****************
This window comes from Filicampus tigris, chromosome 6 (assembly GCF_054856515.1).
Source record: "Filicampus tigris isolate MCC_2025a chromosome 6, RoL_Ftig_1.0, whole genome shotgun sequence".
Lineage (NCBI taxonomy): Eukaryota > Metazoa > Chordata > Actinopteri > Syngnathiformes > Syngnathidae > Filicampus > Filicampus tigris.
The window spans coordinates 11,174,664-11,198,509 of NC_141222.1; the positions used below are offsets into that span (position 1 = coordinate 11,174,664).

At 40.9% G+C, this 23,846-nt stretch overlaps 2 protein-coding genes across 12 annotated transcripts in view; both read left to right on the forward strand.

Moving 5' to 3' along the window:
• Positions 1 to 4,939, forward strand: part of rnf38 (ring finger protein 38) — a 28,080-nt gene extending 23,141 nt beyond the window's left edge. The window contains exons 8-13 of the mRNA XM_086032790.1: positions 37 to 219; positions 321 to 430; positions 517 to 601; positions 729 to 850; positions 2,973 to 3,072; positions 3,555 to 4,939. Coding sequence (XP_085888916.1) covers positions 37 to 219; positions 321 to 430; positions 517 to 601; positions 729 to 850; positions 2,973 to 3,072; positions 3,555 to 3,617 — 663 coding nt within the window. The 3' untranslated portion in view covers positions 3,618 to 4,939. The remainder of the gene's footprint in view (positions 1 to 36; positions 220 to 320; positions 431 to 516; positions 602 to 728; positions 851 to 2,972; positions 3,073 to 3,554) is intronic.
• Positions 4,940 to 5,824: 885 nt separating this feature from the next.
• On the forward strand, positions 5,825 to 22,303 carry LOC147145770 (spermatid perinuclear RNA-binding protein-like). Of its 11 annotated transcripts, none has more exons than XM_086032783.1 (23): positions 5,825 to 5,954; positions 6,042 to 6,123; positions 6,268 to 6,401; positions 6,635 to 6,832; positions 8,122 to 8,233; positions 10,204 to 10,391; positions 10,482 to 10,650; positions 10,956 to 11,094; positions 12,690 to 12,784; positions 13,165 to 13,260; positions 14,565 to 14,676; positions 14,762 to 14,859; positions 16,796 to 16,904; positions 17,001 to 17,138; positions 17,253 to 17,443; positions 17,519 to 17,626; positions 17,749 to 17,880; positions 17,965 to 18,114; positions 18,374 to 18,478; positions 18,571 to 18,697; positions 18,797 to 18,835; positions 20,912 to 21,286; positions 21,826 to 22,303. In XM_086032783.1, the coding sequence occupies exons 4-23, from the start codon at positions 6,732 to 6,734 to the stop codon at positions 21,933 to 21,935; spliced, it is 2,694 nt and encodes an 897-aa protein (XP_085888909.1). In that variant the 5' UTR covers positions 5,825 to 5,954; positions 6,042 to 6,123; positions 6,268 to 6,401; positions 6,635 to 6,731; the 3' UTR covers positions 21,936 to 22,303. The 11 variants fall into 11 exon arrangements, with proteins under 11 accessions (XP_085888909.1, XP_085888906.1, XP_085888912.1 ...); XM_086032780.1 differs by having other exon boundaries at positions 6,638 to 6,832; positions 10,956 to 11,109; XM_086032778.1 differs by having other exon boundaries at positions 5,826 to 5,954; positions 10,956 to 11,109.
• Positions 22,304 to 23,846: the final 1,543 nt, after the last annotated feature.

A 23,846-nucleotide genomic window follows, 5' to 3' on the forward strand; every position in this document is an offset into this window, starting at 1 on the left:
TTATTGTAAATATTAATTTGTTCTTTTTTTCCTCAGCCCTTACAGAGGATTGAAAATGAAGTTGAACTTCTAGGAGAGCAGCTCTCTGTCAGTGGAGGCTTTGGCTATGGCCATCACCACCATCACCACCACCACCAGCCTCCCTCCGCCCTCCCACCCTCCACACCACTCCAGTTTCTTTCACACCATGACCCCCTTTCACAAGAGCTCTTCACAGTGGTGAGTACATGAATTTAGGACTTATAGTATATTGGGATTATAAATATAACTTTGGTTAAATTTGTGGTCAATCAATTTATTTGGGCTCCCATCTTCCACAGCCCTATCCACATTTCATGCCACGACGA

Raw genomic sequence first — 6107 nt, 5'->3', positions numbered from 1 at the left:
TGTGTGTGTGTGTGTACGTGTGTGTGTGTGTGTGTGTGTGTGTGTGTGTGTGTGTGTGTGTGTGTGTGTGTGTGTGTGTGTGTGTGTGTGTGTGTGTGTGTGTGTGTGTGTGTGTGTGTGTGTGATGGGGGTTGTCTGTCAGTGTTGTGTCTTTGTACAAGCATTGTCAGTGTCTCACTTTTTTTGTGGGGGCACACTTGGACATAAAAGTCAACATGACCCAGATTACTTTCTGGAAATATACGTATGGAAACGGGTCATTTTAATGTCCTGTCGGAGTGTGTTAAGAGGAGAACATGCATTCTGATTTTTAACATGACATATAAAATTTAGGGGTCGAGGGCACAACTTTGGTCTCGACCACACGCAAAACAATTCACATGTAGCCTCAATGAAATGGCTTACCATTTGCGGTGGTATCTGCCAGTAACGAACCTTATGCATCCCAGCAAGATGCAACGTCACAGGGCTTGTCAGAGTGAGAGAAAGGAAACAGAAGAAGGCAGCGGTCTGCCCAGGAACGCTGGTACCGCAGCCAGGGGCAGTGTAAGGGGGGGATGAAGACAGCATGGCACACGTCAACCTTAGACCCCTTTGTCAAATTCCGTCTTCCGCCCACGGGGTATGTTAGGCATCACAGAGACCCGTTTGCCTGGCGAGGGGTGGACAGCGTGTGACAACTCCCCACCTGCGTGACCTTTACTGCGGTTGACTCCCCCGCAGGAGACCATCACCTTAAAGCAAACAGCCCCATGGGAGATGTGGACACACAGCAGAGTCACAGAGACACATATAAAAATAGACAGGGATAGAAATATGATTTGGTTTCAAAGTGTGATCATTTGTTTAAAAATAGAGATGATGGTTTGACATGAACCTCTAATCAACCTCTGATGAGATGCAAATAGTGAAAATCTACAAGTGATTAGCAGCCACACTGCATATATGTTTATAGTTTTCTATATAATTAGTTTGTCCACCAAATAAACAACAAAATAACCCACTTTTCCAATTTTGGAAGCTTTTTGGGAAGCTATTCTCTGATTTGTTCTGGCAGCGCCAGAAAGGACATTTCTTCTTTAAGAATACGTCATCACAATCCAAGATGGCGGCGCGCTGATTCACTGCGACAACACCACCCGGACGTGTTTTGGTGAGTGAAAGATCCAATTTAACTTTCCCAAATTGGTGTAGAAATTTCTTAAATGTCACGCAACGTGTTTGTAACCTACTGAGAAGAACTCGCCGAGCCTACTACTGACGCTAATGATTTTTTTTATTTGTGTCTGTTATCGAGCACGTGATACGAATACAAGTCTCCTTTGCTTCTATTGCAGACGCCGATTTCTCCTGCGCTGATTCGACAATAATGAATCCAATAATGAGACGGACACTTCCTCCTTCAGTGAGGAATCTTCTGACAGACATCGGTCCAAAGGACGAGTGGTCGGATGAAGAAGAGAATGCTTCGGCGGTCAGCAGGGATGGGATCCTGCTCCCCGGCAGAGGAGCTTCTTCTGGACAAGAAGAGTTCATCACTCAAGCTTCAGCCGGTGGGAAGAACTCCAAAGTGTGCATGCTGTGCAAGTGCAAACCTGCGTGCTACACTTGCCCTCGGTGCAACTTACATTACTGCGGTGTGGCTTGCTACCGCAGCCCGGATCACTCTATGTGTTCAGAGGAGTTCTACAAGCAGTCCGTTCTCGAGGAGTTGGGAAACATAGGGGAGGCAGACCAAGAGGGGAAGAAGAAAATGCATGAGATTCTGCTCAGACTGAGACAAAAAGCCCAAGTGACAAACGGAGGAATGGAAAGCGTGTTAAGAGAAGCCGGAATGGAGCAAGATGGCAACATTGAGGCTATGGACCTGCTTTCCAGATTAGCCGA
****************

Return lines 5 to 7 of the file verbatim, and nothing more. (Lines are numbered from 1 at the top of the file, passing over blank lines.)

At 40.9% G+C, this 23,846-nt stretch overlaps 2 protein-coding genes across 12 annotated transcripts in view; both read left to right on the forward strand.

Moving 5' to 3' along the window:
• Positions 1 to 4,939, forward strand: part of rnf38 (ring finger protein 38) — a 28,080-nt gene extending 23,141 nt beyond the window's left edge. The window contains exons 8-13 of the mRNA XM_086032790.1: positions 37 to 219; positions 321 to 430; positions 517 to 601; positions 729 to 850; positions 2,973 to 3,072; positions 3,555 to 4,939. Coding sequence (XP_085888916.1) covers positions 37 to 219; positions 321 to 430; positions 517 to 601; positions 729 to 850; positions 2,973 to 3,072; positions 3,555 to 3,617 — 663 coding nt within the window. The 3' untranslated portion in view covers positions 3,618 to 4,939. The remainder of the gene's footprint in view (positions 1 to 36; positions 220 to 320; positions 431 to 516; positions 602 to 728; positions 851 to 2,972; positions 3,073 to 3,554) is intronic.